The SHOW UP campaign is calling Christians to be positively politically engaged in the run-up to the 2015 General Election and beyond. We believe that politics is for life, not just for elections! Rather than relaxing in our usual atmosphere of critique and commentary, we are suggesting that Christians could be participants in the political process. In the next five years, instead of just sending emails and postcards, you could become the people receiving them. Instead of just asking questions at hustings, you could be answering them. In 2015, your vote could just be the start of you making important decisions rather than the climax. The campaign has managed something remarkable in our day and age. Over 40 different church networks and agencies from across the theological and political spectrum have come together with a shared narrative to call Christians to “SHOW UP”.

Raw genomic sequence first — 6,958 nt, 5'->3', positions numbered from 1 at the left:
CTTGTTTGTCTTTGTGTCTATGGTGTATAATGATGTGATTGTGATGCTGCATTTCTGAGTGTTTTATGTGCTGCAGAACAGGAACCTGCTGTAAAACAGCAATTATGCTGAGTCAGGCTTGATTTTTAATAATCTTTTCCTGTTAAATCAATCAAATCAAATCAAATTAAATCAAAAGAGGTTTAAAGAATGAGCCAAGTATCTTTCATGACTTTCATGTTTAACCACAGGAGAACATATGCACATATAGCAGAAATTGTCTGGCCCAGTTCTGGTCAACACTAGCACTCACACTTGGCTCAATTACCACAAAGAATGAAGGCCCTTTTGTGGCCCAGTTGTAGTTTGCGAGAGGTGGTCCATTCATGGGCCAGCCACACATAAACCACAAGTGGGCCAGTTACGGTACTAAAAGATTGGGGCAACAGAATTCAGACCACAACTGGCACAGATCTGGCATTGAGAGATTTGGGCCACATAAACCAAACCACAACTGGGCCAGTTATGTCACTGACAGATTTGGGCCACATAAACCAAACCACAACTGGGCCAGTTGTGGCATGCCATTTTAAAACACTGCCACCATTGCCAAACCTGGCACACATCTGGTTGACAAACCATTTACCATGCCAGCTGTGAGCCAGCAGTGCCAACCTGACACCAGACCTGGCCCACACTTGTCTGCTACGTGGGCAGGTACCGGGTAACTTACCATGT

The SHOW UP campaign arose from a conversation between Christians in Politics and the Evangelical Alliance. It is now a growing coalition including the following organizations; the Church of England, Churches Together in Britain and Ireland, National Day of Prayer, Catholic Social Action Network, Christian Aid, TearFund, Spring Harvest, CARE, The Cinnamon Network, Premier Radio, Catholic Education Service, United Christian Broadcasters, Christian Aid, Bible Society, Conservative Christian Fellowship, Christians on the Left, Liberal Democrat Christian Forum, Christians in Parliament, Fusion, FaithAction, The Salvation Army, Centre for Theology and Community, Christian Solidarity Worldwide, Open Doors, Release International, Kirby Laing Institute For Christian Ethics, JustLove, Jubilee Centre, Jubilee+, and the Joint Public Issues Team.